I already know that we put possessive apostrophe at the end of the word if we want to show that more than one person owns some thing. Example: My brothers' car.

My question is, how should I use possessive apostrophe with acronyms and initialisms/abbviation when they are plural ?

Example sentence:

I have three CAs in my family. They all love imported cars. All our CAs' cars are black in color.

In the above sentence, "our CAs' cars are black in color", did I use the possessive apostrophe with the abbviation "CA" in the correct way?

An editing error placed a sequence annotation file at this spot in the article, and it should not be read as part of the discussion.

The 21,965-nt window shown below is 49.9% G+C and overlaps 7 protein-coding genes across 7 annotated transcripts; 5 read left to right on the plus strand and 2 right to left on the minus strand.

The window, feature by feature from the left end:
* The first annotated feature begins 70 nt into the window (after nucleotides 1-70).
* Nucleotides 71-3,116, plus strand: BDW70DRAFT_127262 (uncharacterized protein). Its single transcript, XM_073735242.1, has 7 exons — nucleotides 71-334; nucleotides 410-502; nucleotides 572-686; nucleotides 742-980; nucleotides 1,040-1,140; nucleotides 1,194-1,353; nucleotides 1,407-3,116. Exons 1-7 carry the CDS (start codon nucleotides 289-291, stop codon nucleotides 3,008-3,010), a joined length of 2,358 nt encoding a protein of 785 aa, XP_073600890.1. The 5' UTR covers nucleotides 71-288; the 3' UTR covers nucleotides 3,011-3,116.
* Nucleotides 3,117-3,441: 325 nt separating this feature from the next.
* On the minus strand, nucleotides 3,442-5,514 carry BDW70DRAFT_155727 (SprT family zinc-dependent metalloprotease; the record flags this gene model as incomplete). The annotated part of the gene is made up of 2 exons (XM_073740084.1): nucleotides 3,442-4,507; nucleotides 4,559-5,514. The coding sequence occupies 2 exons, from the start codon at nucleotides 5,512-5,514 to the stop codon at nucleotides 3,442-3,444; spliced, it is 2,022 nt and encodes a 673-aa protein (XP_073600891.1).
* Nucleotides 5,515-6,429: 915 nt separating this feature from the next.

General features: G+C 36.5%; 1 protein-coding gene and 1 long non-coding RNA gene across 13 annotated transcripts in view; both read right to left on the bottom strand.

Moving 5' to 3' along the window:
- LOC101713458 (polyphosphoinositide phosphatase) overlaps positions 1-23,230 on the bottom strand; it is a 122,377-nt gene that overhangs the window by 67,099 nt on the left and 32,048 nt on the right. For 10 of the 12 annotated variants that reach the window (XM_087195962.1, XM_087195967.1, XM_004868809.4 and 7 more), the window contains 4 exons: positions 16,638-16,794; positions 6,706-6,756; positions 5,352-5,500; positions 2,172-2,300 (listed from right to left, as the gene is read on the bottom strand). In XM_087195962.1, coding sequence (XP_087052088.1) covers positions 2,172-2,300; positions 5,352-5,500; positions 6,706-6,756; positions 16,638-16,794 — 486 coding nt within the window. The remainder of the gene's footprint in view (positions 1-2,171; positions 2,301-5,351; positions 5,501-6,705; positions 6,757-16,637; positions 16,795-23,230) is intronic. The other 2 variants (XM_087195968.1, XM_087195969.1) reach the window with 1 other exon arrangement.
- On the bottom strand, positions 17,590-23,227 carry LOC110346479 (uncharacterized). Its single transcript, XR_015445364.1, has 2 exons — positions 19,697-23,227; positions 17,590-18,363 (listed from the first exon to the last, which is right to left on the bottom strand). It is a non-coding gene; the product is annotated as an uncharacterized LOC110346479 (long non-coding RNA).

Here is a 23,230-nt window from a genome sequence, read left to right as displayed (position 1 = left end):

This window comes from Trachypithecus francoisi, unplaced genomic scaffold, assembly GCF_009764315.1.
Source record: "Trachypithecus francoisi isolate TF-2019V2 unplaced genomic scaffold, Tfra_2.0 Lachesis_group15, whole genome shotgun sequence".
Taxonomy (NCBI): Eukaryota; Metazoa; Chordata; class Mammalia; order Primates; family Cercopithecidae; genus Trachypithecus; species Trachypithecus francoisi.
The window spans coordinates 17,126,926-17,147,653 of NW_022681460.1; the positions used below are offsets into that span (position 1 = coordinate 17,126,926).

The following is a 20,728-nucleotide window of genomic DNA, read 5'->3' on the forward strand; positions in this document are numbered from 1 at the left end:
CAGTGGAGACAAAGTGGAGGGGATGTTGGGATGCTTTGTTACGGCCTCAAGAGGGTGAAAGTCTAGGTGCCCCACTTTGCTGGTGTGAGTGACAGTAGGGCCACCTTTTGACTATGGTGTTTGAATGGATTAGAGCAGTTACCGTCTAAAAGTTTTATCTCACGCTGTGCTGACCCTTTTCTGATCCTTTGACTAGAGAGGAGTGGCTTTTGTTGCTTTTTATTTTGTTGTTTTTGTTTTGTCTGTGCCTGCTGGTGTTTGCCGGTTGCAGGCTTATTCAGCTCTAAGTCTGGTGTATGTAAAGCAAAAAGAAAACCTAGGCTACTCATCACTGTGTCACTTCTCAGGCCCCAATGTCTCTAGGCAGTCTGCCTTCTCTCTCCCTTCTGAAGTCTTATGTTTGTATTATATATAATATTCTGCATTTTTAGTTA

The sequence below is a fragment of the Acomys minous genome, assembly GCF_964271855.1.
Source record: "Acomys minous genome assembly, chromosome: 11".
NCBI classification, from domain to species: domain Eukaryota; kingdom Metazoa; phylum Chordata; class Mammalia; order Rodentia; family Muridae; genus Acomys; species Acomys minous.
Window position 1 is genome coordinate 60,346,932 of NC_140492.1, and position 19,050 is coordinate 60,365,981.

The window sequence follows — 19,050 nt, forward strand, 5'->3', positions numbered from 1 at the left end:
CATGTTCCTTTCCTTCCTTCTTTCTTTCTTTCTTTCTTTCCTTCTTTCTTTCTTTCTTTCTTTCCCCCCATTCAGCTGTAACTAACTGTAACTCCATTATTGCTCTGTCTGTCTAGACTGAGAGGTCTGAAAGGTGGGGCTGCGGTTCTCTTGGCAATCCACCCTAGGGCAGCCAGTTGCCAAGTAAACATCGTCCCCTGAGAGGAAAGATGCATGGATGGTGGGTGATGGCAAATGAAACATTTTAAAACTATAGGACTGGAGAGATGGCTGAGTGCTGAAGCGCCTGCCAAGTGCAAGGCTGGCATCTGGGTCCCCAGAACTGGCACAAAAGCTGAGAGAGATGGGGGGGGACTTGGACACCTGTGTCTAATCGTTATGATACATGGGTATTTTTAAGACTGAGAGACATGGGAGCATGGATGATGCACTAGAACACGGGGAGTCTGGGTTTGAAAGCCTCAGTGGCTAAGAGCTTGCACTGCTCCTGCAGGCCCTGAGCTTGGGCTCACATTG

1 Answer 1


According to Oxford Dictionaries, yes.

When you are forming the plural of an initialism, you do not need to use an apostrophe, for example:

MPs — e.g. MPs voted against the bill.

CDs — e.g. I bought some new CDs today.

Note that the possessive form of initialisms is formed in the usual way, with an apostrophe + s:

an MP’s salary (i.e. the salary of an MP)

a report on MPs’ expenses (i.e. the expenses of MPs)

the CD’s subtitle (i.e. the subtitle of the CD)

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